- Those whose exposure was household and non-household family contacts had higher attack rates (4.6% [95% CI, 2.3%-9.3%) and 5.3% [95% CI, 2.1%-12.8%], respectively) compared to health care or other settings.
- The age groups with the highest attack rates were age 40 to 59 years (1.1% [95% CI, 0.6%-2.1%]) and 60 years and older (0.9% [95% CI, 0.3%-2.6%]).
“To summarize the evidence, the decreasing risk for secondary infection over time in our study, the observed short serial interval, and the trend of decreasing viral shedding and viability after symptom onset strongly suggested high transmissibility of the disease near or even before the day of symptom onset,” Cheng and colleagues wrote. “Because the onset of overt clinical symptoms, such as fever, dyspnea, and signs of pneumonia, usually occurred 5 to 7days after initial symptom onset, the infection might well have been transmitted at or before the time of detection.”
Steinbrook noted that the study shows what Taiwan did correctly in its response to the pandemic, particularly its rapid and proactive approach.
“It is impressive, even astounding, that Taiwan not only conducted robust contact tracing and testing on the first 100 confirmed cases, but also quickly and comprehensively reported the results, thus meaningfully advancing knowledge of the transmission dynamics of the virus,” Steinbrook wrote. “Unfortunately, widespread testing was not available in the U.S. in February 2020, hampering the ability to identify people who were Covid-19 positive.”
Before the U.S. “reopens,” Steinbrook noted that sufficient testing and contract tracing must be available, as more outbreaks “will inevitably occur as social restrictions are removed [so they] can be successfully contained.”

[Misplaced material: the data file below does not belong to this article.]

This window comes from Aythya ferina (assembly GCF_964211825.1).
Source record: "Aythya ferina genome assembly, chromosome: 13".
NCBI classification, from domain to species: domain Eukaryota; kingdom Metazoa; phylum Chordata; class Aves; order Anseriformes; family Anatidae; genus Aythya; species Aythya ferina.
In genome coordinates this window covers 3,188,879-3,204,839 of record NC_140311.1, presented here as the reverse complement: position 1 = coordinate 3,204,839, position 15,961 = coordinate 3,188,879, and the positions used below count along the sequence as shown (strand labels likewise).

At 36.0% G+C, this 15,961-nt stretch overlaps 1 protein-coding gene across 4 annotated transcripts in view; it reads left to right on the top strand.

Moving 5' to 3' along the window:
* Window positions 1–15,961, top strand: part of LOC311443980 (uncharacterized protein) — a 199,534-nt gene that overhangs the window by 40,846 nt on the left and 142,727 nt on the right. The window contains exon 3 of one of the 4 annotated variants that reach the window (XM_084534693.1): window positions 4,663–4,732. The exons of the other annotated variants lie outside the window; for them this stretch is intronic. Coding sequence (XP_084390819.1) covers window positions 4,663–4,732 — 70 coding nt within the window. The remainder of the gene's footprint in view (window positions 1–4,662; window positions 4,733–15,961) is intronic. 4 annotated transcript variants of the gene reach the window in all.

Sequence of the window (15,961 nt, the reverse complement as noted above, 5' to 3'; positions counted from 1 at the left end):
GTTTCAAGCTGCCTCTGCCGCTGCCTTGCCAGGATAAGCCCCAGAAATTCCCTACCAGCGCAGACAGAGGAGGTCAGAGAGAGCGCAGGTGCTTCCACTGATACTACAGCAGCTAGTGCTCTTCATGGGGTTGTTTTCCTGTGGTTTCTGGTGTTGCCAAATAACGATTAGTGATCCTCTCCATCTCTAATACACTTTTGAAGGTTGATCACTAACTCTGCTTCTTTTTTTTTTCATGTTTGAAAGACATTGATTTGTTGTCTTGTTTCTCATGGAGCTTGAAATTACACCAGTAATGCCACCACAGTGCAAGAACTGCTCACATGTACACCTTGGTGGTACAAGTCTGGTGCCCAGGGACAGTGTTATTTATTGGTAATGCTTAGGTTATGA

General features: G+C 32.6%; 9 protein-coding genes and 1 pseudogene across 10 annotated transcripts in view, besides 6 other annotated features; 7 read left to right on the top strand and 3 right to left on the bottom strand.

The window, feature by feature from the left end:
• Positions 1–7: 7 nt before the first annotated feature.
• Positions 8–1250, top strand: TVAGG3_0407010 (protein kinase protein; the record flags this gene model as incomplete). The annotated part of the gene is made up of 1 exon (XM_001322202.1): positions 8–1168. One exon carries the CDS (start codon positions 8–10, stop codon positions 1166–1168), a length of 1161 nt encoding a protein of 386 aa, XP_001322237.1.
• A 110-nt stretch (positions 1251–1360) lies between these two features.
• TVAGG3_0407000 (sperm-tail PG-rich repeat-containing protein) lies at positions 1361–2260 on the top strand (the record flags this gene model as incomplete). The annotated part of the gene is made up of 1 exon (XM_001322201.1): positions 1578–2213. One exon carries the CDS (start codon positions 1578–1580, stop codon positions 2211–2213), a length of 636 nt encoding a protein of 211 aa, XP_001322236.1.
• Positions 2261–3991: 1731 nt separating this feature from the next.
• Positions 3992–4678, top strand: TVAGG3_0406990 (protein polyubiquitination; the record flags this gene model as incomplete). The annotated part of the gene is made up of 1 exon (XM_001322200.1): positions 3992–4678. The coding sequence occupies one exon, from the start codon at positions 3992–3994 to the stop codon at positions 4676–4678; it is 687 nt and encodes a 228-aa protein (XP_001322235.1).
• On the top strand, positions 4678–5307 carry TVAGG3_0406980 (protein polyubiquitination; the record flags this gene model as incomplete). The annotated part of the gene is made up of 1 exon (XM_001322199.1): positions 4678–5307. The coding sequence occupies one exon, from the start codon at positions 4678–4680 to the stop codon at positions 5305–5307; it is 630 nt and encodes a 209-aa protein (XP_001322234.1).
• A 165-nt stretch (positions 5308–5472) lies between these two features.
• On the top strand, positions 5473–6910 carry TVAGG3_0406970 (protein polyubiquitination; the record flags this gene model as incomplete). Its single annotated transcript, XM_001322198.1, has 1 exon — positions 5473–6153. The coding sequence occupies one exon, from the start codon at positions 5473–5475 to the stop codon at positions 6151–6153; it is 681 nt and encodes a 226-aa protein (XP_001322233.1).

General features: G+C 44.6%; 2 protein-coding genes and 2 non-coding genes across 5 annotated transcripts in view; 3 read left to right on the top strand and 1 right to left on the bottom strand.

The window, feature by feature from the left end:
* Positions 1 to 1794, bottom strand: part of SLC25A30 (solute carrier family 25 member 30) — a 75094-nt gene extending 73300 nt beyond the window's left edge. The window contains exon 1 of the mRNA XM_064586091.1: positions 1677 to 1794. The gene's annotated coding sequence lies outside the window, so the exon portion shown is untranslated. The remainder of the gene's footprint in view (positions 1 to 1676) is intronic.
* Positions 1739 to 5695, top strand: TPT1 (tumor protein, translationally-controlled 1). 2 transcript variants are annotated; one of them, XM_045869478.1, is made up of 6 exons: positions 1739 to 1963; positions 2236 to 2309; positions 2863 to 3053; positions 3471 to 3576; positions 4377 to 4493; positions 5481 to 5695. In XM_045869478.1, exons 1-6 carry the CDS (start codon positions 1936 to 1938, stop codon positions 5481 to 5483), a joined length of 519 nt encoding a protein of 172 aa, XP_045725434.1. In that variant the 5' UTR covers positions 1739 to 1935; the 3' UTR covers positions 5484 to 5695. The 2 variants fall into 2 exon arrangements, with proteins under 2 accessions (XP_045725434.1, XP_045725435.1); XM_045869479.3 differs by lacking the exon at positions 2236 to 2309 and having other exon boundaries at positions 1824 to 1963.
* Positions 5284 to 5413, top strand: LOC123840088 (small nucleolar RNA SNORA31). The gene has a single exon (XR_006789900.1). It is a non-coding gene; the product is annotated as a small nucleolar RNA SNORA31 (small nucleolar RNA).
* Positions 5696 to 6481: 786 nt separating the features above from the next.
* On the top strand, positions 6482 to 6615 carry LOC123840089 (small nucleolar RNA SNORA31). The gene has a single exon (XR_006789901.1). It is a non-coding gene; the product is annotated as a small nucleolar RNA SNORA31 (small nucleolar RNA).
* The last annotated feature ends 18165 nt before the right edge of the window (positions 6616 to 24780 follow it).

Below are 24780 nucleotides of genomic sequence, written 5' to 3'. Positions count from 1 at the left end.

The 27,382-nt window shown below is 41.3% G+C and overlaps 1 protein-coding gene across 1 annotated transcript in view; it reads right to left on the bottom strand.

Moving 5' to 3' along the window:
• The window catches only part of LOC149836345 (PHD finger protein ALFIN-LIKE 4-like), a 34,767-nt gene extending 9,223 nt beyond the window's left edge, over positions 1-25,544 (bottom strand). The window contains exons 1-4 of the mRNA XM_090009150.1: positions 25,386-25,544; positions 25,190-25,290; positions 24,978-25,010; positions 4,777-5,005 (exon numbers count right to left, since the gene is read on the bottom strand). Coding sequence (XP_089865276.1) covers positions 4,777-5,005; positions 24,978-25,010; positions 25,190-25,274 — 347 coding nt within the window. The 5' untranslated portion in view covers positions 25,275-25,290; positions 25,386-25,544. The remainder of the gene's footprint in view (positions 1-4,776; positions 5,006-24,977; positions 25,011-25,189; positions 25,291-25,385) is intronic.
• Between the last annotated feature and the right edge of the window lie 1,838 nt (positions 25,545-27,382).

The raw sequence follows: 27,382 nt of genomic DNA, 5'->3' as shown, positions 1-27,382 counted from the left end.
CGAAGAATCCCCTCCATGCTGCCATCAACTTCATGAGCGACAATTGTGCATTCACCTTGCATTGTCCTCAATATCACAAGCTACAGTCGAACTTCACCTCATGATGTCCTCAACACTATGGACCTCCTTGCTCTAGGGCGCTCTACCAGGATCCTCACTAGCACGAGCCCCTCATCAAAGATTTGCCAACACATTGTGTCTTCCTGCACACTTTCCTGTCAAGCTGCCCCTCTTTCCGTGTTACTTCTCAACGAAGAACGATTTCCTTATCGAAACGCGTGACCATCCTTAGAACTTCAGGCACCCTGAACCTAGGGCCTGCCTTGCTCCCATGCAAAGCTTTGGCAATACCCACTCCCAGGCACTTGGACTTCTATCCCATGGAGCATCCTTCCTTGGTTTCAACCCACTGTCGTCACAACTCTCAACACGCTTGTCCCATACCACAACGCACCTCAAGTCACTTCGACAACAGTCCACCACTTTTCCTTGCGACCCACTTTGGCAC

He also noted that social distancing and wearing face masks should be continued until there is a treatment for Covid-19 or a vaccine.
The CDC advises that contact tracing should be part of the U.S. response to the Covid-19 pandemic. When contact tracing is undertaken and people who have been exposed to an infected Covid-19 patient are identified and notified, guidance suggests they should then be placed in quarantine. As previously reported by BreakingMED, contact tracing in the U.S will take “an army of disease detectives,” according to Crystal Watson, DrPH, of Johns Hopkins Bloomberg School of Public Health. It will also come at a cost of around $12 billion to expand the contact tracing workforce.
A recent prospective case series from Taiwan found that patients were most infectious before and within five days of symptom onset.
The study authors found that there was a decreasing transmission risk over time for Covid-19, which was in striking contrast to the transmission pattern of severe acute respiratory syndrome (SARS), in which the transmission risk remained low until after day 5 of symptom onset in the index cases.
Candace Hoffmann, Managing Editor, BreakingMED™
The study was funding by the Taiwan Ministry of Science and Technology.
Cheng disclosed no relevant relationships.
Steinbrook reported no relevant relationships.
Cat ID: 125
Topic ID: 79,125,254,930,287,500,932,730,933,125,190,520,926,192,927,151,928,925,934